Between the icy rings of Saturn, Earth is a speck of light that refuses to burn out. That tiny dot is all of us—you, me, friends, family—from nearly a billion miles away. While Earth is far too small in the picture to distinguish defining features, NASA scientists say the part of Earth facing Cassini was the southern Atlantic Ocean.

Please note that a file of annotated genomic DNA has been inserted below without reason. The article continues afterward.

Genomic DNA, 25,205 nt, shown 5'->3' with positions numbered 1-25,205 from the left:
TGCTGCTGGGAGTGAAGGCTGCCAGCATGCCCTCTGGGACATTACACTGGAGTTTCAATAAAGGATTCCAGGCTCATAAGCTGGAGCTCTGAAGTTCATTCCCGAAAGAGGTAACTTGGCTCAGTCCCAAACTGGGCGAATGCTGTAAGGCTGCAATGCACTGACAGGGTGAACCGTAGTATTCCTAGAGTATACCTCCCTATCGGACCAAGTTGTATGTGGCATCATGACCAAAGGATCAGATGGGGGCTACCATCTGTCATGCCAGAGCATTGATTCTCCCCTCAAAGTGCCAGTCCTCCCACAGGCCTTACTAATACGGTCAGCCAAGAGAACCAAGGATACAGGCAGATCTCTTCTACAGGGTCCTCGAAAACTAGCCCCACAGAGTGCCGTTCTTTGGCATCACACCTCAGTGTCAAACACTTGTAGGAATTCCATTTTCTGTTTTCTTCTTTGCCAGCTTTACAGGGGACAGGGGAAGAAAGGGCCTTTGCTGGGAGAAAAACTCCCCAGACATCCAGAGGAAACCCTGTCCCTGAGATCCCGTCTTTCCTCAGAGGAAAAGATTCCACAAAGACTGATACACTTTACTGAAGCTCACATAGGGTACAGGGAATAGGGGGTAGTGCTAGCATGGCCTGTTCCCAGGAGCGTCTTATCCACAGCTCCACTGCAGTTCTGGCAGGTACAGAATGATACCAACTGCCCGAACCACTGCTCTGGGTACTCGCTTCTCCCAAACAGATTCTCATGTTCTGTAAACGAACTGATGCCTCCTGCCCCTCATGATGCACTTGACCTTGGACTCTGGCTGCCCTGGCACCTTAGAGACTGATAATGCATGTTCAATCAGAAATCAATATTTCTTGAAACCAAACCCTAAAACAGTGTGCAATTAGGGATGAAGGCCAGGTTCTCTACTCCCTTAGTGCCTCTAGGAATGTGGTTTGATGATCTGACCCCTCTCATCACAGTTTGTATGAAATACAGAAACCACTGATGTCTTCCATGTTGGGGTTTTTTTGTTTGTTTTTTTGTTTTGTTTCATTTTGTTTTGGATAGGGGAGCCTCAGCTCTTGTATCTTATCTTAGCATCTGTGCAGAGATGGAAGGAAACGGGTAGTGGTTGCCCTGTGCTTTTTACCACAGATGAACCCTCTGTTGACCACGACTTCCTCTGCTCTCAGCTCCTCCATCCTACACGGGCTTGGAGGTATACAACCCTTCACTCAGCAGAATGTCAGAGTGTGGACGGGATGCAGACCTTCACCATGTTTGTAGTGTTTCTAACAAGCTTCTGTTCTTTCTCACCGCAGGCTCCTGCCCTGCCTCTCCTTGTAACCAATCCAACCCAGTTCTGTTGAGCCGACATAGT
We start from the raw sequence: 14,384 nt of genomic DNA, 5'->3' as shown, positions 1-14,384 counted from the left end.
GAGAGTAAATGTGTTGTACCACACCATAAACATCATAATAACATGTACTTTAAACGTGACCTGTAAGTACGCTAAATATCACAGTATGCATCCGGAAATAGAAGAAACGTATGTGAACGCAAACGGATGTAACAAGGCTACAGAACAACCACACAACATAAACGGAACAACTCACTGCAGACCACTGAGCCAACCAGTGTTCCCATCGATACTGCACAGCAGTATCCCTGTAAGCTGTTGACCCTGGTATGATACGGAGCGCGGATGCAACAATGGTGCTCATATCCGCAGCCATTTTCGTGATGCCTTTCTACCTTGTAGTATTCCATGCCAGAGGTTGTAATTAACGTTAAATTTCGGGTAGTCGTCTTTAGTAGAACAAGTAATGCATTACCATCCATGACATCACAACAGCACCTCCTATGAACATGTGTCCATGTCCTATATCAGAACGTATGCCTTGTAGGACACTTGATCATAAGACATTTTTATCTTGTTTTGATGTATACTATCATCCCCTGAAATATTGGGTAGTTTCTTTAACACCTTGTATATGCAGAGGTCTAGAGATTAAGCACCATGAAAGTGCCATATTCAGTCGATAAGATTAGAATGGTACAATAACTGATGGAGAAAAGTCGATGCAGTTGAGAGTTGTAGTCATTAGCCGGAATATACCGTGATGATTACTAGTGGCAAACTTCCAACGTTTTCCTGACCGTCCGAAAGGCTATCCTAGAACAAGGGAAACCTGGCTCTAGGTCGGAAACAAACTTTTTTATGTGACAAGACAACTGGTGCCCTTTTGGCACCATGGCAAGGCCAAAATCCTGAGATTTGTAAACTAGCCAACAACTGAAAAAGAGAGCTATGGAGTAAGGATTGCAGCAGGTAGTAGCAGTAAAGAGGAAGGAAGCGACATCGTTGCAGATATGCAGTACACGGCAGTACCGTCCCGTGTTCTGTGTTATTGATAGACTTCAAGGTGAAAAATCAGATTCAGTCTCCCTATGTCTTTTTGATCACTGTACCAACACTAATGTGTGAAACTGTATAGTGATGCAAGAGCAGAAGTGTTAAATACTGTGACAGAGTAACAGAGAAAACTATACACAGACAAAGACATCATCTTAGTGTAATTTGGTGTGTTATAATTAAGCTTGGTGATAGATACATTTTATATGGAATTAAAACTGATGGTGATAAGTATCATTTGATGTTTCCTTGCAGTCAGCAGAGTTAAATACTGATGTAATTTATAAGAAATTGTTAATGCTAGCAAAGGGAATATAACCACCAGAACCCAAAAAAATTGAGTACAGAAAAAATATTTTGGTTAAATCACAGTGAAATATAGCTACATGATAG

(I’m not crying. You’re crying.)

In a cropped version of the same photo, you can also make out the moon, which looks like nothing more than a fleck of dust on Cassini’s camera lens. It’s absolutely incredible to think that a) space is so vast, and b) we’re able to send information from a spacecraft that hundreds of millions of miles away back to Earth.

This will be one of the last images Cassini sends back to Earth. NASA announced a few weeks ago that the spacecraft will plunge into Saturn’s atmosphere later this year after orbiting the planet since 2004.